2cornucopias

Pastoral Reflection: The Sacrament of the Anointing of the Sick

In 06 Scripture & Theology on 2011/08/25 at 12:00 AM

Last year, our parish was involved in more than 40 funerals.  These are a reminder of the importance of the pastoral care of the sick and the dying.  In a sense, we should all be preparing for the day when we will be called from this life to our eternal reward.  Among the spiritual preparations for eternal life is the Sacrament of the Anointing of the Sick.  We need to remember that the Sacrament of Anointing is not solely reserved for the dying but that it is also for the sick.  Almost 50 years ago, the Bishops of the Second Vatican Council made this point in the Document on the Liturgy, SACROSANCTUM CONCILIUM, of December 4, 1963: “Extreme Unction,” which may also and more fittingly be called “Anointing of the Sick, is not a sacrament for those only who are at the point of death.  Hence, as soon as any one of the faithful begins to be in danger of death from sickness or old age, the fitting time for him to receive this sacrament has certainly already arrive.” [#73]

The Catechism of the Catholic Church lists two sacraments of healing: The Sacrament of Penance and the Sacrament of Anointing of the Sick.  The Lord Jesus in the Divine Physician of our bodies and souls.  Recall that during His public ministry, the Lord forgave the sins of the paralytic and also restore him to bodily health [Matt.9: 2-8]  There is a link between bodily and spiritual health.  The will of the Lord is that His healing ministry continues in the Church through His priests.  In the Sacrament of Anointing of the Sick, there is a conferral of grace and a prayer for the healing of body and soul.  There are times when a spiritual healing may actually be more profound than a physical healing.  Our illness or sufferings may be a sharing in the cross of Christ.

There are several Scriptural references for anointing.  A Scriptural basis for the Sacrament of Anointing is the following from the Letter of St. James: “Is anyone among you suffering?  He should pray.  Is anyone in good spirits?  He should sing praise.  Is anyone among you sick?  He should summon the presbyters of the church, and they should pray over him and anoint (him) with oil in the name of the Lord, and the prayer of faith will save the sick person, and the Lord will raise him up.  If he has committed any sins, he will be forgiven.  [James 5:13-15]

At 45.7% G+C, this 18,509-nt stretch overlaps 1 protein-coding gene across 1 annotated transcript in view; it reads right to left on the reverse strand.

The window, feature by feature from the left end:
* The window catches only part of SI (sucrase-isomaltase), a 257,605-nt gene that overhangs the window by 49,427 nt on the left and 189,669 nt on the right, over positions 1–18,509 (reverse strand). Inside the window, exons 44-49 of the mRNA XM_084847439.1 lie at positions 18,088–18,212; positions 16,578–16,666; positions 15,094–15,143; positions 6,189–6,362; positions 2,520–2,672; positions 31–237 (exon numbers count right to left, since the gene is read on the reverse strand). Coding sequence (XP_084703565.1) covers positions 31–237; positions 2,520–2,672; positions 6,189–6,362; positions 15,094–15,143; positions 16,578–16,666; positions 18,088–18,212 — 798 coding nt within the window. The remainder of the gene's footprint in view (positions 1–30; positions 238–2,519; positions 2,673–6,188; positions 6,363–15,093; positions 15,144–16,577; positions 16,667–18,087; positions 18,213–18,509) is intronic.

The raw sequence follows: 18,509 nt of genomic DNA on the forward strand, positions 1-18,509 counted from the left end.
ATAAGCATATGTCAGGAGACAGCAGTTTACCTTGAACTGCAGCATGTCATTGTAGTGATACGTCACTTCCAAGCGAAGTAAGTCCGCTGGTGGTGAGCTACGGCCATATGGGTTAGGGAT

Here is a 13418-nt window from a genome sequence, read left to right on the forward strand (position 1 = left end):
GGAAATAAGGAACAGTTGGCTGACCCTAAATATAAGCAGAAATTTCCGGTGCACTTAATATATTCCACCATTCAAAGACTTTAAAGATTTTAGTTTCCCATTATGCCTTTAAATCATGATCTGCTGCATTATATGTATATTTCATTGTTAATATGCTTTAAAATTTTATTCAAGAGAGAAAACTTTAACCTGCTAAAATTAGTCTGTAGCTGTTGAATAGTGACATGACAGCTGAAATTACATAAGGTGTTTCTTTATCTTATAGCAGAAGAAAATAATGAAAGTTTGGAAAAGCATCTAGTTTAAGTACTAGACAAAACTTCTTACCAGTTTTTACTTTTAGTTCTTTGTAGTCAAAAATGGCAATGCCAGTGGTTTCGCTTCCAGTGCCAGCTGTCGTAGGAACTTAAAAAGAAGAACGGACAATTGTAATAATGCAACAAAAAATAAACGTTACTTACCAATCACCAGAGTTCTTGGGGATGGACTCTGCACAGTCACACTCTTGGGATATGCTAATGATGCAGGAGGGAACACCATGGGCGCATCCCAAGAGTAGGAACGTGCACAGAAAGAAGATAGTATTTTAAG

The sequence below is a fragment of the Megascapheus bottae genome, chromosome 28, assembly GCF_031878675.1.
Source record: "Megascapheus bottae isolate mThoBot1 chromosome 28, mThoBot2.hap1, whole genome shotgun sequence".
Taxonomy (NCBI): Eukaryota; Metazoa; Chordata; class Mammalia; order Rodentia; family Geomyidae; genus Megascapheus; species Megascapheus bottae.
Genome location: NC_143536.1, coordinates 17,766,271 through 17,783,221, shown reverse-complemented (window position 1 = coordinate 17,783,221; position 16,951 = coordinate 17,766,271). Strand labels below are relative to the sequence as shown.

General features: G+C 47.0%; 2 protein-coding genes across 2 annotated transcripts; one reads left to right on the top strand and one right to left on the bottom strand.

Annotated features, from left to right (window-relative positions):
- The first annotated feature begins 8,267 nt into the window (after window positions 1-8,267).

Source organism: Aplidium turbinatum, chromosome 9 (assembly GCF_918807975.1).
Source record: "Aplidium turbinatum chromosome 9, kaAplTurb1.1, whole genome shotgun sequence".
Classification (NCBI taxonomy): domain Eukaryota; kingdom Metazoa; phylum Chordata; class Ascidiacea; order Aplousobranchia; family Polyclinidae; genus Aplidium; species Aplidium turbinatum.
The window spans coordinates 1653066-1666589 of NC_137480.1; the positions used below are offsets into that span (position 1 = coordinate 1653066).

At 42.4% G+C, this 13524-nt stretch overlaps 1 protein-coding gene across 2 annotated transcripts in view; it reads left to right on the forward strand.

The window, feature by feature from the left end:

The oil that is used for the Sacrament of Anointing is blessed in the Cathedral by the bishop during the Chrism Mass during Holy Week.  There are two anointings in the celebration of the sacrament.  First the priest anoints the forehead with the words, “Through this holy anointing may the Lord in His love and mercy help you with the grace of the Holy Spirit.”  The hands are then anointed with the words, “May the Lord who frees you from sin save you and raise you up.”

The sacrament has the following effects: the uniting of the sick person to the passion of Christ for his or her own good and for that of the whole Church; the strengthening, peace, and courage to endure in a Christian manner the sufferings of illness or old age; the forgiveness of sin (if the person is not able to obtain forgiveness through the Sacrament of Penance); the restoration of health, if it is conducive to the salvation of his soul and the preparation for the passing of this life to eternal life.  [Catechism, 1532]

The Catechism teaches that anyone who is preparing for surgery should request the Sacrament of Anointing.  The practice of anesthesia itself is risky.  The sacrament is appropriate for anyone who has chronic pain, a terminal illness, a mental illness or for one who is advance in year.  Sometimes a parishioner will inform me that he or she recently had surgery.  “I have asked, Did you call the parish office?”  Sometimes I hear the following: “No, I knew that you were busy so I didn’t want to bother you.”  “Priests,  particularly pastors, should remember that is is their duty to care for the sick by personal visits and other acts of kindness. [#35] If you or one of your loved ones is in need of the sacrament, please call me.  Prior to surgery, one may request the sacrament at the sacristy after on of the Masses.  Since my ordination, I have spent part of each week visiting parishioners who are hospitalized, in nursing homes or who are homebound.  I enjoy these visits.  In peace, Fr. Mark

Fr. Mark Lawlor is the pastor of the Catholic Parish of St. Vincent Catholic in Charlotte, North Carolina.

Advertisements

Leave a Reply

Fill in your details below or click an icon to log in:

WordPress.com Logo

You are commenting using your WordPress.com account. Log Out / Change )

Twitter picture

You are commenting using your Twitter account. Log Out / Change )

Facebook photo

You are commenting using your Facebook account. Log Out / Change )

Google+ photo

You are commenting using your Google+ account. Log Out / Change )

Connecting to %s

%d bloggers like this: